Functional studies of genome architectural proteins CTCF and ZNF143
Thesis or Dissertation
MetadataShow full item record
The genome architecture and gene transcription are interdependent. The way chromatin is packed within the nucleus controls when and how genes are expressed. A lot of chromatin interacting proteins are involved to ensure regulated gene transcription. The highly conserved zinc finger protein CCCTC-binding factor (CTCF) is one of the core genome architecture proteins that acts as a transcription insulator and activator where it regulates long-range chromatin and contributes to the establishment of topological-associating domains (TAD). Genome-wide analyses suggested that zinc finger 143 (ZNF143), another ubiquitously expressed zinc transcription factor is also a key regulator for CTCF-mediated chromatin interactions to establish conserved chromatin loops. In addition, chromatin remodelling protein chromodomain helicase DNA binding protein 8 (CHD8) has also been shown to colocalise extensively at CTCF and ZNF143 binding sites to modulate nucleosome positions near chromatin loop anchors. Recent studies are increasingly describing the importance of the crosstalk between these chromatin proteins and how they play a significant role in the three-dimensional genome architecture, however a lot of the underlying mechanisms of chromatin organisation remain unclear. This thesis focuses on the functional roles of three chromatin proteins, CTCF, ZNF143 and CHD8, to gain an insight into how these proteins might interact with each other and probe their role in chromatin organisation. Purification protocols of human CTCF, ZNF143 and CHD8 were established. Detailed functional assays were carried out on the individual proteins to provide insights on how they might act on the genome. Their DNA- and nucleosome-binding properties were investigated with biochemical and biophysical techniques. Direct interactions between these proteins were further explored with pull-down assays. Structural analysis was performed on the CTCF-CHD8 complex using negative stain and cryo-electron microscopy. While CHD8 was able to interact with both CTCF and ZNF143, direct interaction between CTCF and ZNF143 was not observed, indicating that CHD8 might be a cofactor that mediates the association of CTCF and ZNF143 at chromatin loop anchors. Together, the biochemical and biophysical studies presented in this thesis provide a fitting contribution to our current knowledge about the molecular mechanisms in genome organisation.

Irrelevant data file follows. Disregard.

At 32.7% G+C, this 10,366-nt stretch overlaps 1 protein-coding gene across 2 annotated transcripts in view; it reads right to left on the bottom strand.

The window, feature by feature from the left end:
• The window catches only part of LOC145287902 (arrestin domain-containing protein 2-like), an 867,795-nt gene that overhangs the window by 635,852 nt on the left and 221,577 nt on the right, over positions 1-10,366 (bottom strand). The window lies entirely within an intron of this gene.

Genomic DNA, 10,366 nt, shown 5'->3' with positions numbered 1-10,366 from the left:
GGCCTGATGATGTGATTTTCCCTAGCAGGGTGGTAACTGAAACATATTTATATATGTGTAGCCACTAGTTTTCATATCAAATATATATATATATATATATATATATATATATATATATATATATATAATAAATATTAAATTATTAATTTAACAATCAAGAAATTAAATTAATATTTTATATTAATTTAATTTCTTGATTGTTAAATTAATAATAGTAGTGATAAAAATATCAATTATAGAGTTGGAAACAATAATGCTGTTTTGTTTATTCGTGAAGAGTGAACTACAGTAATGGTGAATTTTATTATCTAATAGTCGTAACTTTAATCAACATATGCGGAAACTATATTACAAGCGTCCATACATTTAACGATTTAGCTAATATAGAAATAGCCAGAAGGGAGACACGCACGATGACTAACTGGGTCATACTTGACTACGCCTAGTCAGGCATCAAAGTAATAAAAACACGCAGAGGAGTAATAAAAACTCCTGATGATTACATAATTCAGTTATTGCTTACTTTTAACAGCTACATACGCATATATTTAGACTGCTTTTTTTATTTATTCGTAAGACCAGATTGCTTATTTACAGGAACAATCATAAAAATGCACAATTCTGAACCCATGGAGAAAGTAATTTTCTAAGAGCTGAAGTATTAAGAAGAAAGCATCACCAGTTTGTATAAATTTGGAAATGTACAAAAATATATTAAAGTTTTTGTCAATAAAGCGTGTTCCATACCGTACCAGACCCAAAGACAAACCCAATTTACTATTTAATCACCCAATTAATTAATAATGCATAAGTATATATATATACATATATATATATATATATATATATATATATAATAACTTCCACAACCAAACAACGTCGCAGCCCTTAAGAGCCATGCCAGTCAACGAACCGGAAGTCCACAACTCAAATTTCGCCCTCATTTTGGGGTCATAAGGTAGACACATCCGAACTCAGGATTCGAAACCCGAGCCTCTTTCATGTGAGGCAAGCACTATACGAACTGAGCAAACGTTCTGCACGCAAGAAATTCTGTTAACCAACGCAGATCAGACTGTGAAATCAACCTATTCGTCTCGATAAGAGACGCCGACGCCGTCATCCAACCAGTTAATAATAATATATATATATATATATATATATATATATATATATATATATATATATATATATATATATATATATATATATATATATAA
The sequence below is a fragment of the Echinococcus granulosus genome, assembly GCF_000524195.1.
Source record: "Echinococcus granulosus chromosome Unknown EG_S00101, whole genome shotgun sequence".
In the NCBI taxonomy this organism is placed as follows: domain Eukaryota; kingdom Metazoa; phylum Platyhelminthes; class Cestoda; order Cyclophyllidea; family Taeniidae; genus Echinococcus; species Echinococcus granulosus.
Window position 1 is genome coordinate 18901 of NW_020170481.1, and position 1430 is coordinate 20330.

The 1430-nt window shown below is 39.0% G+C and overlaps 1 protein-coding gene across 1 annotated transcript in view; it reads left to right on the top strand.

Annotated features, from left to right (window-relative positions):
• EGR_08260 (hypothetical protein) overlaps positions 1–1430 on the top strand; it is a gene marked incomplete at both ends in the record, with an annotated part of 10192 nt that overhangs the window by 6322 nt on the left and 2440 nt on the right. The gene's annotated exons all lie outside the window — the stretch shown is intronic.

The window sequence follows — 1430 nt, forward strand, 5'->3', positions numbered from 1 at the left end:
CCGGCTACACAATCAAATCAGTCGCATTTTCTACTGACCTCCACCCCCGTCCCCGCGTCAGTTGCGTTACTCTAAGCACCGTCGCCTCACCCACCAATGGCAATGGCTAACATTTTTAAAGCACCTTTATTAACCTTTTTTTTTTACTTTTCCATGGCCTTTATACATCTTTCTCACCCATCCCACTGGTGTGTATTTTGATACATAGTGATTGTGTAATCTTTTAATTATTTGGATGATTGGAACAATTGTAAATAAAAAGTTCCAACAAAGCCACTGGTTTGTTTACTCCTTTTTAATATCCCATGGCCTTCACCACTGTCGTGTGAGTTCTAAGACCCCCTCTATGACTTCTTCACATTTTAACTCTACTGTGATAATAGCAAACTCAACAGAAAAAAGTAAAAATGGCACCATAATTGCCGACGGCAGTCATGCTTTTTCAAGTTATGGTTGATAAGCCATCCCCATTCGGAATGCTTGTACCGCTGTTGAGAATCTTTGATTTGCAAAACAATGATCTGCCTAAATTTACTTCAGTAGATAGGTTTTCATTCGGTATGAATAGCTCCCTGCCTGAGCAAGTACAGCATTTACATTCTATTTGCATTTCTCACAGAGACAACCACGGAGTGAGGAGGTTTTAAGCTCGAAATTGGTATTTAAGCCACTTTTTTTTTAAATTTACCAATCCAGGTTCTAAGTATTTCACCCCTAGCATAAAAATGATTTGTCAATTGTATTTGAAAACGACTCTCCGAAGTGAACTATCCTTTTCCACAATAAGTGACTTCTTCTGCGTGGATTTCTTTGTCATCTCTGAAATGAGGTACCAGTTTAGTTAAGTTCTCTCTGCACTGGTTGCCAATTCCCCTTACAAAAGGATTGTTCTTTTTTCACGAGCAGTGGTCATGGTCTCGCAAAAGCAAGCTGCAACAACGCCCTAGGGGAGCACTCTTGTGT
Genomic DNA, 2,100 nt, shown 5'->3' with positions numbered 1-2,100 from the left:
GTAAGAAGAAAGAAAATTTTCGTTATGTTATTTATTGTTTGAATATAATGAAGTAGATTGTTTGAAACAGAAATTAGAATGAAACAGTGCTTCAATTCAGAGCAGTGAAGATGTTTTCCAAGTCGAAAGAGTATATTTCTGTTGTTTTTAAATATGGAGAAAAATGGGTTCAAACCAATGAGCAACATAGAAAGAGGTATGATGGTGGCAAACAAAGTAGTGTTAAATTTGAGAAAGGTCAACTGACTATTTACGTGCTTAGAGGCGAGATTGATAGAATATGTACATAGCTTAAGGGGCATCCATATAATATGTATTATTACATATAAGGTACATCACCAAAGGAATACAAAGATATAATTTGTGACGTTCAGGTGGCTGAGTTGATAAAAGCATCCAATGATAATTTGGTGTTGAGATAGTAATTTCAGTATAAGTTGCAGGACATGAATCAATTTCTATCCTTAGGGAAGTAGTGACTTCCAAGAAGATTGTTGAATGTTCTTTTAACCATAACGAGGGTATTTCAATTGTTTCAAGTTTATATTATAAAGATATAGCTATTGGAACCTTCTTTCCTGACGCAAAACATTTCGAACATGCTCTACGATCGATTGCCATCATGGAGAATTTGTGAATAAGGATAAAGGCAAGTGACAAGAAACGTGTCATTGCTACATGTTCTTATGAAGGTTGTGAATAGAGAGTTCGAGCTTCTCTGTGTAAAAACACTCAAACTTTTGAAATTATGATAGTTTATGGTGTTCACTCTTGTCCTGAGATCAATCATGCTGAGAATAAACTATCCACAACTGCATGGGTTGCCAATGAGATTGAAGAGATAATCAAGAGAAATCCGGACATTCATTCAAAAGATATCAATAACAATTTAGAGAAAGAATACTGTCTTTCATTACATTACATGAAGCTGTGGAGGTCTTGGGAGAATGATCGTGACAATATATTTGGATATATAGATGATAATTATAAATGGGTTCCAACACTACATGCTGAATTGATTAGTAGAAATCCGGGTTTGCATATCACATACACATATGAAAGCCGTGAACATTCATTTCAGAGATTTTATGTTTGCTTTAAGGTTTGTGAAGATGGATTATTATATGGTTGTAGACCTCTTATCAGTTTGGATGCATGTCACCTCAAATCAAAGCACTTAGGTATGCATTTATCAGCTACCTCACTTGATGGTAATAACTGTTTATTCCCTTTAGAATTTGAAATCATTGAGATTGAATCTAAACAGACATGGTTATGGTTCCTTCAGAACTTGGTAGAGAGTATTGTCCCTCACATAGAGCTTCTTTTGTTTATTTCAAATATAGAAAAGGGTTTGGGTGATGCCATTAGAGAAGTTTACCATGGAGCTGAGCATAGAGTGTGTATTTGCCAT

License start date
Institute of Cancer Research (University Of London)